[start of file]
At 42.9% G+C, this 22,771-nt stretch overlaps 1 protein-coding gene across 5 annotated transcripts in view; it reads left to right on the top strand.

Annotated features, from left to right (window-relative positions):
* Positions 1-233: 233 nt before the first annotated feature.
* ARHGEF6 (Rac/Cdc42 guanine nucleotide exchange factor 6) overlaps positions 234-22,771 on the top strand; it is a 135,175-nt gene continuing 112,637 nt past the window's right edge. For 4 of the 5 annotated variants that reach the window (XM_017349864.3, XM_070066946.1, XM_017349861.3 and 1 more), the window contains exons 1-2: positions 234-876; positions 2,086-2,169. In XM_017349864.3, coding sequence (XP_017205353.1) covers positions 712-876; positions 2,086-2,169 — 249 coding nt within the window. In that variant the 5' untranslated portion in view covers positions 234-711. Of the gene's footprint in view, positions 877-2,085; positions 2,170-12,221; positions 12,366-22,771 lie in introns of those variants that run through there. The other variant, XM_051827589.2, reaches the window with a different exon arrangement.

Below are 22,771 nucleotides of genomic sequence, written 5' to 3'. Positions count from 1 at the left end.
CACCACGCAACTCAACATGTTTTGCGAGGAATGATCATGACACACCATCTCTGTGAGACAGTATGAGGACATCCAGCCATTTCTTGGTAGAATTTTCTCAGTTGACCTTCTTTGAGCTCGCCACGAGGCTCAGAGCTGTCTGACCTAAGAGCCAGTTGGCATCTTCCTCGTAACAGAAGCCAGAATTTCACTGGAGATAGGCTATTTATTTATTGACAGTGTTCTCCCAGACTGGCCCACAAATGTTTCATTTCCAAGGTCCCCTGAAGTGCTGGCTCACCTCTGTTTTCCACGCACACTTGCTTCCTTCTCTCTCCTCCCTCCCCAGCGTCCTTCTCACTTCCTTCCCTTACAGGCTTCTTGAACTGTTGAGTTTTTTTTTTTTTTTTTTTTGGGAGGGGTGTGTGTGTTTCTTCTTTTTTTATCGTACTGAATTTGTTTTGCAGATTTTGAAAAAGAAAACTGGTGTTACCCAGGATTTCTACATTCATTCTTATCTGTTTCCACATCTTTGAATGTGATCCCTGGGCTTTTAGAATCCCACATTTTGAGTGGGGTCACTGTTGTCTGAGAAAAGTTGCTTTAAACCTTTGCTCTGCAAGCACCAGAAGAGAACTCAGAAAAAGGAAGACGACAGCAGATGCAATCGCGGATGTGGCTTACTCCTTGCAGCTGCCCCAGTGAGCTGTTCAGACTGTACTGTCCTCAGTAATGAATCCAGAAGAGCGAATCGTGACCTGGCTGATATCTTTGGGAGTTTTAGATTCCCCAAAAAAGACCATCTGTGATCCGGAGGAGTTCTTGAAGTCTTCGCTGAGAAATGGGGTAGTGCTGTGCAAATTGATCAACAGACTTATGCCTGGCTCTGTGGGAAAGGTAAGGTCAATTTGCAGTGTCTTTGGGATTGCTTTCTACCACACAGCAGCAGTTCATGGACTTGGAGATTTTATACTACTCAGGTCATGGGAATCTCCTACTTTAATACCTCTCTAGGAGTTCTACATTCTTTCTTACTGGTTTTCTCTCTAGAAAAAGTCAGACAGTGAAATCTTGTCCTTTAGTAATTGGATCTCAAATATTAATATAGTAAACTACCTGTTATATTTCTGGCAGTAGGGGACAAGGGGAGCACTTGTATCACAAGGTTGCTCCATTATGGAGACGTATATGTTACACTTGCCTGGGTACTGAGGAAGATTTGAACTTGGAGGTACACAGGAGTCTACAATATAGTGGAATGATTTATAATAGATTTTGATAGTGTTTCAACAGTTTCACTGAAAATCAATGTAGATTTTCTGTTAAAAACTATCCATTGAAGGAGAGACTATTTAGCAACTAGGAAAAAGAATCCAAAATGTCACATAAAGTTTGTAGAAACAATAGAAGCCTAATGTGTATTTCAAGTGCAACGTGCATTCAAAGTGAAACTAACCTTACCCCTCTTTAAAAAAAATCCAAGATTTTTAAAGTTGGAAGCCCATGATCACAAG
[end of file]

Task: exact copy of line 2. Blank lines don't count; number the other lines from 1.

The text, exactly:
Annotated features, from left to right (window-relative positions):